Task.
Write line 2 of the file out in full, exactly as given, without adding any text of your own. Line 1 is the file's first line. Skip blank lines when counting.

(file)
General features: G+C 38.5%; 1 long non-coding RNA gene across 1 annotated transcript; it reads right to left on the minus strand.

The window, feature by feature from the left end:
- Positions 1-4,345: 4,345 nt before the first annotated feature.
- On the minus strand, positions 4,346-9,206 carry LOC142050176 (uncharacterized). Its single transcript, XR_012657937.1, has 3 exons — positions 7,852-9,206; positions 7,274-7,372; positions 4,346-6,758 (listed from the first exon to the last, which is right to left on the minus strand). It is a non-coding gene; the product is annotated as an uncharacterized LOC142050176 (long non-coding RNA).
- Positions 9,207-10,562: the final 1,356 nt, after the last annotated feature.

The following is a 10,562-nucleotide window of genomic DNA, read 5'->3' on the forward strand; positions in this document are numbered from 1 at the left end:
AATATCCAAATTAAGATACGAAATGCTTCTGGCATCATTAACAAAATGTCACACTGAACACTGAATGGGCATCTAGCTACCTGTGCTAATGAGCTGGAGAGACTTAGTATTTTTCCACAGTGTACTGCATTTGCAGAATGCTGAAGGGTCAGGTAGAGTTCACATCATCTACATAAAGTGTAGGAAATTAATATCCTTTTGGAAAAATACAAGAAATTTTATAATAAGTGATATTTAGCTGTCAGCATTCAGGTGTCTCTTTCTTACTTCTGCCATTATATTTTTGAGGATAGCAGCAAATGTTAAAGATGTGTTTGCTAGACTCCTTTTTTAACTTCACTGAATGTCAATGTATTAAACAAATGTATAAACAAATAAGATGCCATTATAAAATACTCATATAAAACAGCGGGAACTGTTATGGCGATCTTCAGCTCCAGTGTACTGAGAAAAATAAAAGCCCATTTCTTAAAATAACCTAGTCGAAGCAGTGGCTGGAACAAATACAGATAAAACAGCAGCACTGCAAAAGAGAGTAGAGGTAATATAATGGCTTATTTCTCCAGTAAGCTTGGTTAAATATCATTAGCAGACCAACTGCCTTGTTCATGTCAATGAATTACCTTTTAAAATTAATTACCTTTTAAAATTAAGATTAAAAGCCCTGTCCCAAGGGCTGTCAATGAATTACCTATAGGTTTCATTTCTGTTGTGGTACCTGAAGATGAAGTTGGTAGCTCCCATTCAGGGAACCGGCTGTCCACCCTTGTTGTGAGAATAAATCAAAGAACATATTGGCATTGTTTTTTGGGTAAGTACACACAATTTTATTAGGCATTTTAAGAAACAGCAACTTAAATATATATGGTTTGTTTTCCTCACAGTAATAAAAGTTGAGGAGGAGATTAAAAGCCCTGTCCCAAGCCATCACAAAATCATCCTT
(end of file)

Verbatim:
The window, feature by feature from the left end: